The Week in Review: Putin the boot in

In no way is this an image of Vladimir Putin using his powers to remotely squeeze someone's heart
In no way is this an image of Vladimir Putin using his powers to remotely squeeze someone's heart
Ian Dunt By

David Cameron's press conference with Vladimir Putin on Sunday did not bode well. They are a tremendously odd pair. The old Etonian towers over his Russian counterpart, whose he's-had-work-done face never seems to smile or respond to visual stimuli. Cameron's ruling class charms means his manners are impeccable, even when confronting fundamental disagreement. The same cannot really be said for the Russian president. "One should hardly back those who kill their enemies and eat their organs," he said. It was not the traditional language of the joint press conference. "Do we want to support these people? Do we want to supply arms to these people?"

Dave's eyes grew a little weary. His upcoming G8 summit was plainly going to be difficult.

Things weren't helped the next day when the Guardian released details of how British intelligence agencies spy on people coming to international summits. It was like rolling out a welcome mat covered in dog turd. Much of the press reacted with a practiced 'is the Pope Catholic' line, but the details were fascinating. What with Putin on the one hand and spies on the other, it was fixing up to be the least cosy international summit for some time.

As ever, Dave's friends were there to stab him in the back and then pose for pictures. Nick Clegg and Boris Johnson explicitly came out against his plans to arm the rebels in Syria. Boris, it must be said, did so rather well, with a cogent and evocative Telegraph column. At least 81 Tory MPs agree, as does the Labour leadership and much of the Foreign Office. The Americans are committed to arming rebels, but Barack Obama has as much interest talking about it in public as he does his youthful dalliance with illegal narcotics.


Putin may have been the G1 in terms of policy towards Syria, but he had the advantage of consistency and clarity. He was going to keep on arming Assad and he was going to keep on opposing arming the rebels. For the Russian Leader, things were simple. Among his fellow leaders, confusion and trepidation reigned.

Cameron had to think big, to go outside the box, so he made the summit go tieless. It was the most significant fashion moment for international relations since Tony Blair wore trousers which literally showed the outline of his genitals. The idea was that the informal atmosphere might encourage consensus and keep people relaxed. They purposefully held talks around a small, elbows-touching table to encourage intimacy. Officials were banished from the evening conversation. It was just the eight leaders in a room, without translators, speaking languages no-one else in the room understands.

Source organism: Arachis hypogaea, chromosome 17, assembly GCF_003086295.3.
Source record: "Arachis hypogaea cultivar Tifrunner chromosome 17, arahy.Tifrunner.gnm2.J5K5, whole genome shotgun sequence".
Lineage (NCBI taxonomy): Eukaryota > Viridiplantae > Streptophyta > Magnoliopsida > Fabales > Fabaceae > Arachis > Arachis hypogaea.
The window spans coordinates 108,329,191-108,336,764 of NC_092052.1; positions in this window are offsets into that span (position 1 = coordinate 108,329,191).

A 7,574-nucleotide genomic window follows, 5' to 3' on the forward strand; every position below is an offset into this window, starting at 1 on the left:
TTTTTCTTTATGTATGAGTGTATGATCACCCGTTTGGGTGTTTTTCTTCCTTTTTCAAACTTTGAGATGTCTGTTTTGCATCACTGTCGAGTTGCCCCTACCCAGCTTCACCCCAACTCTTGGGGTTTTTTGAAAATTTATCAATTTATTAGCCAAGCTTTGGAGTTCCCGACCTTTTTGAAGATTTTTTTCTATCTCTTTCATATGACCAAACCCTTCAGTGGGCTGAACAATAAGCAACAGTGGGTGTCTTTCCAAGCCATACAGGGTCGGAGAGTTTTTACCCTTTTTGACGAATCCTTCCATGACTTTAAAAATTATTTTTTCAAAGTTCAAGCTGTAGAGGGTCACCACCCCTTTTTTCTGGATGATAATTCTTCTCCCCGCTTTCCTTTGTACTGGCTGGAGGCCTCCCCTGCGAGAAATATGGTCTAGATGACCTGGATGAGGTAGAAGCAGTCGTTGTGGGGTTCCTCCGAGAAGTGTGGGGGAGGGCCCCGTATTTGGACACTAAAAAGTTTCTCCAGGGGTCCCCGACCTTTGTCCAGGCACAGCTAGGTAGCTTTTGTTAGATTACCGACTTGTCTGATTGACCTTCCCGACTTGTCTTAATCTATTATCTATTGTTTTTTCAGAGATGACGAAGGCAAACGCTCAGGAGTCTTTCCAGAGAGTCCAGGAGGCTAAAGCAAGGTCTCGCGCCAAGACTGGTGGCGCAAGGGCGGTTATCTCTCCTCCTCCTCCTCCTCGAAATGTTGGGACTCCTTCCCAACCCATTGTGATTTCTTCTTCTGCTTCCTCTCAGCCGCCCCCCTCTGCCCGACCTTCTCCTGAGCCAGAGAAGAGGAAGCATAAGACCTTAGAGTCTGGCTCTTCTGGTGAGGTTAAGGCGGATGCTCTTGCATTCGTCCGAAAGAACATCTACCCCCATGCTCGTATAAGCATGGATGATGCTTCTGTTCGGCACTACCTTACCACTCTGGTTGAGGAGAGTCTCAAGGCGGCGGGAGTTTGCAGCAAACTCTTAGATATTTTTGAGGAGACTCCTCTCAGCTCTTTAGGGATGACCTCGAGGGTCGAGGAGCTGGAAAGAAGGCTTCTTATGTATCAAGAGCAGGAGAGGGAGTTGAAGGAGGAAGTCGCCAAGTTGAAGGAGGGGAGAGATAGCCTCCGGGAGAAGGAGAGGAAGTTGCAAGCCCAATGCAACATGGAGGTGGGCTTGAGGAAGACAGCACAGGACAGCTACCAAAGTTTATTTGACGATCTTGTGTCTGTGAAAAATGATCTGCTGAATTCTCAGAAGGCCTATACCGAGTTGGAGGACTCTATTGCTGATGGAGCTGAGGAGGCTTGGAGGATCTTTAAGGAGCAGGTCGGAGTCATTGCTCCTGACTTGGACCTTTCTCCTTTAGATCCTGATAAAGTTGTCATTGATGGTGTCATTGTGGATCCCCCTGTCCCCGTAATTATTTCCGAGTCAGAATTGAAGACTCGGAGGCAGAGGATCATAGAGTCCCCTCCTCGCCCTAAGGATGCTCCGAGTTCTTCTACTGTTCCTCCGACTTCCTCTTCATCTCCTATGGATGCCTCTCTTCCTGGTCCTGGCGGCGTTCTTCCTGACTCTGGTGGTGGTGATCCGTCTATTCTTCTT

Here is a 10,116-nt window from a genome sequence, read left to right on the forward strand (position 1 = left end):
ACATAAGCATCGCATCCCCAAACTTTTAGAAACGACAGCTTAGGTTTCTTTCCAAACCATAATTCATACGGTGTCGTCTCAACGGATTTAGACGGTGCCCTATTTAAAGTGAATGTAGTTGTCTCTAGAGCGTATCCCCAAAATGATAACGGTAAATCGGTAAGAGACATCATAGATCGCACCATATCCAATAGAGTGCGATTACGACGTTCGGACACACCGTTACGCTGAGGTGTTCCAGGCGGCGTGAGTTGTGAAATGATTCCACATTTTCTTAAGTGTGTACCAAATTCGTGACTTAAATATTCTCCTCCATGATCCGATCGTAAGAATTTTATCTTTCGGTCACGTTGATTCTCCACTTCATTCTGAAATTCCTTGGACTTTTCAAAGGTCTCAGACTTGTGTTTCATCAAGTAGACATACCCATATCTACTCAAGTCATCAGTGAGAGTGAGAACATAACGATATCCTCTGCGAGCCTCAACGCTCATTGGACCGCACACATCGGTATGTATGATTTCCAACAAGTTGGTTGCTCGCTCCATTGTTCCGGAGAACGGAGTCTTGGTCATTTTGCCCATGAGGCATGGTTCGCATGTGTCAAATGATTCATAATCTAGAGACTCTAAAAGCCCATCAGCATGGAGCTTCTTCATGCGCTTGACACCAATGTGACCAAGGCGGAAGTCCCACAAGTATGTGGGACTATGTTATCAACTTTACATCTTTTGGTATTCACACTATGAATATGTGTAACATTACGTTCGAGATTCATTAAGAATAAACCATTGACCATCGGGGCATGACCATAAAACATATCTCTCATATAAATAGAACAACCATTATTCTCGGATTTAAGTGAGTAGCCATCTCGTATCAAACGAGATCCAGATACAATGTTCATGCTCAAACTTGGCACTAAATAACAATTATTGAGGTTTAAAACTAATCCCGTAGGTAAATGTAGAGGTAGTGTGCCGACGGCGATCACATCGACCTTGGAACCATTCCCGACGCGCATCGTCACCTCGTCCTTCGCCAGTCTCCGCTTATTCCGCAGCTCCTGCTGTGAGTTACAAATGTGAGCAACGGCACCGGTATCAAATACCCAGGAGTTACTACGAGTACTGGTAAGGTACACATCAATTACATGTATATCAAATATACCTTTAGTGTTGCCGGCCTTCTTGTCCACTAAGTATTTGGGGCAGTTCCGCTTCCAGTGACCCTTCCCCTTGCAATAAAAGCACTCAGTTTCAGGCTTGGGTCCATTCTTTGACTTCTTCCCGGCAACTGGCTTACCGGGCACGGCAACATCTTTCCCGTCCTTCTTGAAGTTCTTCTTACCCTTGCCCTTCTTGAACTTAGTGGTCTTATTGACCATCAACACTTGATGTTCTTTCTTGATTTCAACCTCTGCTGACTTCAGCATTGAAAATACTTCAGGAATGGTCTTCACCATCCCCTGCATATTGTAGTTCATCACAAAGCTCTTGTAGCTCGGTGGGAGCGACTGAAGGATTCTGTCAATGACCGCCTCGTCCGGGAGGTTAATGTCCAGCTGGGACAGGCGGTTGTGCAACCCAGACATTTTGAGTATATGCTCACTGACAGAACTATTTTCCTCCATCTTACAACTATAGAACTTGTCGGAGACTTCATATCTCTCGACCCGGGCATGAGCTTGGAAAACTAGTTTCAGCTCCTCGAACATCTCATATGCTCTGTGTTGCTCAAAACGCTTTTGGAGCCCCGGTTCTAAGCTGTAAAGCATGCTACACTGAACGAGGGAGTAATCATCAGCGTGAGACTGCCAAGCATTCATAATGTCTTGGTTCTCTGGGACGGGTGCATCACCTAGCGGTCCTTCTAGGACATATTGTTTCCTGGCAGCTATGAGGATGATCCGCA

For some reason, the resulting agreements were not very impressive. Measures on corporate tax transparency were rather limited by the fact that they did not include public access. It was the most radical transparency agenda which had ever not been seen.

The situation in Syria got a seven-point plan, which pleased almost no-one but did have an impressive level of tactical compromise.

On the one hand, Cameron retreated from the UK's government's position of a year ago by removing the name Assad from the description of the transitional government. That meant his departure was not a precondition and suggested Putin had made some leg-way in negotiations.

On the other hand, Cameron was able to present a picture of continuity which would have been reassuring to the people keeping the state institutions ticking over. That doesn't seem particularly impressive, but you can see what he's aiming at. The prime minister was effectively promoting a coup, telling Assad loyalists they could get rid of their boss without putting themselves in too much jeopardy.

Cameron gave to Putin with one hand in order to open up the possibility of a second front with the other. Will it work? Almost certainly not. But it was a pragmatic accomplishment for a situation with no good side.

Northern Ireland's G8 summit was not destined to go down in history as a game-changer, that much was for sure. Or so we thought. A day or two after it ended, it emerged that Obama had spent much of his speech at the summit mistaking chancellor George Osborne with black Rhode-Island soul singer Jeffrey Osborne.  "I'm sorry man. I must have confused you with my favourite R&B singer," he said. Osborne tried to take it light-heartedly, but it said a lot that Obama basically had no idea who he was.

It doesn't matter. Gideon's got a new name. It's Jeffrey. We're calling him Jeffrey from now on.

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